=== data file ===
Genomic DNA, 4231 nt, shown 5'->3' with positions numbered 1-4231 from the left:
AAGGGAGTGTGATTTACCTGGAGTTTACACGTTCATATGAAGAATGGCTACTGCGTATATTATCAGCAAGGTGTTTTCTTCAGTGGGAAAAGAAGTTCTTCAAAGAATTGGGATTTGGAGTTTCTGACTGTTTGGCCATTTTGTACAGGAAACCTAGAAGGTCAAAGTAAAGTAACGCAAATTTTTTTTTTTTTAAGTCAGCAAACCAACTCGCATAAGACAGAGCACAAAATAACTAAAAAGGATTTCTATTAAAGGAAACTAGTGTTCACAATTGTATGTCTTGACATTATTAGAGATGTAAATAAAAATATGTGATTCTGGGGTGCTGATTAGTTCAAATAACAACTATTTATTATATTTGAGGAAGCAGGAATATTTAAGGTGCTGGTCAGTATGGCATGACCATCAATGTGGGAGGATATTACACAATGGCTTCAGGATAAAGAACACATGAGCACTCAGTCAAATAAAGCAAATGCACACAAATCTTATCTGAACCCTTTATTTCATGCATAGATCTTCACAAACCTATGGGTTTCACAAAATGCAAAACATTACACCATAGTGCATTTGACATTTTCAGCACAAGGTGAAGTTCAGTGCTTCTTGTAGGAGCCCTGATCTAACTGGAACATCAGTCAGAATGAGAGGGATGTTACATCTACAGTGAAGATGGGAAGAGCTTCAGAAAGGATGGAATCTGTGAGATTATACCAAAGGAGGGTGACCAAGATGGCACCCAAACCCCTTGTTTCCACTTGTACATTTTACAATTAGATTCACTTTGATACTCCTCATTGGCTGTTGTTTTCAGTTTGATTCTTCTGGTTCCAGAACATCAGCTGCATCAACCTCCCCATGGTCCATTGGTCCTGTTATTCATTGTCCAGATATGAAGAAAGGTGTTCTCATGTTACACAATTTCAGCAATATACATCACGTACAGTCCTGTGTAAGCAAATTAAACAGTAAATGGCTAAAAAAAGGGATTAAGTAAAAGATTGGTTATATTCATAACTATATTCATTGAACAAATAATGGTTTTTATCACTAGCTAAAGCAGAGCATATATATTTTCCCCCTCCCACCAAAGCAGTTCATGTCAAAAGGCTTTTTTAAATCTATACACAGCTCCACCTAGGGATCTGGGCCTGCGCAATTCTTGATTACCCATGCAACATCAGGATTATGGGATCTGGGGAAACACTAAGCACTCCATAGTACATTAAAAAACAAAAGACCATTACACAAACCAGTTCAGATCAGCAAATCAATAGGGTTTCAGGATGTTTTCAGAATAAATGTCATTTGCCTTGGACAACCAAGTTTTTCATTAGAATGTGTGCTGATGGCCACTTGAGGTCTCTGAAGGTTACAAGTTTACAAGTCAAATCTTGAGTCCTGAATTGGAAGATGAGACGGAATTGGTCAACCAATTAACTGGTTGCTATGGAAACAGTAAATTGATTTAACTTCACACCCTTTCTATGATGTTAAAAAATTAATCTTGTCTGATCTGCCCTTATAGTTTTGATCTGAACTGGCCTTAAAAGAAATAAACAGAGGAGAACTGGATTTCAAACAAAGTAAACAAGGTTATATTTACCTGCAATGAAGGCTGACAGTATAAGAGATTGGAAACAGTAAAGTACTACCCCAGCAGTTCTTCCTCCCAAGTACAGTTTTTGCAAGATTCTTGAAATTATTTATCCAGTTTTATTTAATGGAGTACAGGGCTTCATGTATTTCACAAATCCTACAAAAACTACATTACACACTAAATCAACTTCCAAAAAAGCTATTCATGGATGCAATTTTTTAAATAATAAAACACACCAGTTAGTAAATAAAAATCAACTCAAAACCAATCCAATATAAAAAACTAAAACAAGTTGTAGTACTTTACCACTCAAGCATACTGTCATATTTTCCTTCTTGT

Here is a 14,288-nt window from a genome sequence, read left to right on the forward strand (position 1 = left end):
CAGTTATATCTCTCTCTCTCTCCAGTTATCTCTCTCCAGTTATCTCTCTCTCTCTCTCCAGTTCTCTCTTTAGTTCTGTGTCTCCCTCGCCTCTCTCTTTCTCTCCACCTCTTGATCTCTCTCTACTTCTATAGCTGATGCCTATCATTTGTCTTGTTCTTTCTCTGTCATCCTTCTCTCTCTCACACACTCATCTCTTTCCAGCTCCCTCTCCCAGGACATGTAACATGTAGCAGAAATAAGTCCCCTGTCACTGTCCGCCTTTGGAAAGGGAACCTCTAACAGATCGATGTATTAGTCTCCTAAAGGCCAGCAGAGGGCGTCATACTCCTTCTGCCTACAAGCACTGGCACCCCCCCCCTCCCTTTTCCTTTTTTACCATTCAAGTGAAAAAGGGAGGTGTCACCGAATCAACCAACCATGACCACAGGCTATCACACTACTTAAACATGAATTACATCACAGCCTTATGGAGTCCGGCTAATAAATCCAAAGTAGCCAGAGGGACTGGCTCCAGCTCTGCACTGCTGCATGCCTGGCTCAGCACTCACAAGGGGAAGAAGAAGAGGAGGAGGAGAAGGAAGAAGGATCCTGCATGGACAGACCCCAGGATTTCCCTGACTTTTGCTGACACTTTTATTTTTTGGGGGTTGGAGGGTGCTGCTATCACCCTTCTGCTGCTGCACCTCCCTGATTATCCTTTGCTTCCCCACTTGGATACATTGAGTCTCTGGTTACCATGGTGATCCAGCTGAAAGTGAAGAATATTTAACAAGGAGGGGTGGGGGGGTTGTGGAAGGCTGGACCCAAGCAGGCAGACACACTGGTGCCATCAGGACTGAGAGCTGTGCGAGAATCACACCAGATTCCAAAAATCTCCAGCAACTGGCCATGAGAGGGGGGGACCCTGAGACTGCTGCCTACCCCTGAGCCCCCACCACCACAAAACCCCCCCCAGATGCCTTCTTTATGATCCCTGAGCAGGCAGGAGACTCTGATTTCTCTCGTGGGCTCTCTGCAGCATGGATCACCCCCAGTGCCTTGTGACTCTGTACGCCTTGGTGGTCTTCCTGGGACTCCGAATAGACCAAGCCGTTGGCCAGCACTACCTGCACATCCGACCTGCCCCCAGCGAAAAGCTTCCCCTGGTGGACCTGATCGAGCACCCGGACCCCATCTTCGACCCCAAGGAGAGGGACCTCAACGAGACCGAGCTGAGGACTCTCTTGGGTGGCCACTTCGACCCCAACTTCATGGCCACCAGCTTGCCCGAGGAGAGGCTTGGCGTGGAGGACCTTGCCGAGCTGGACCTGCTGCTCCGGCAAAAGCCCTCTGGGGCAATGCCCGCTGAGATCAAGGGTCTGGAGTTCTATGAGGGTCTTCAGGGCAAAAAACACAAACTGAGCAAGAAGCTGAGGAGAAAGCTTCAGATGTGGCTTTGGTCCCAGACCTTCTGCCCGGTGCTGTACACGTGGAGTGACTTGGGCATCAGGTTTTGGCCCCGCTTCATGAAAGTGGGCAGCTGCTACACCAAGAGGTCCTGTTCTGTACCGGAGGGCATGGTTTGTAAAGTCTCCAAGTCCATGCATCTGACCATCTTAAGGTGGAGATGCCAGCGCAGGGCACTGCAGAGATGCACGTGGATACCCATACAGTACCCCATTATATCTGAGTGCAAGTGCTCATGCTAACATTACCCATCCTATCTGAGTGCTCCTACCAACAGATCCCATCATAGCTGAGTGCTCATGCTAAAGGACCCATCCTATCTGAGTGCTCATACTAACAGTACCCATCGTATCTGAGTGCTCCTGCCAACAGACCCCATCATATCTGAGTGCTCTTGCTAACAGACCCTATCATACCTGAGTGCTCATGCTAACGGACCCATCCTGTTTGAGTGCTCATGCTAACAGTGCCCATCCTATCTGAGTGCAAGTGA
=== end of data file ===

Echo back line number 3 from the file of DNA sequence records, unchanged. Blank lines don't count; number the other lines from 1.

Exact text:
Here is a 14,288-nt window from a genome sequence, read left to right on the forward strand (position 1 = left end):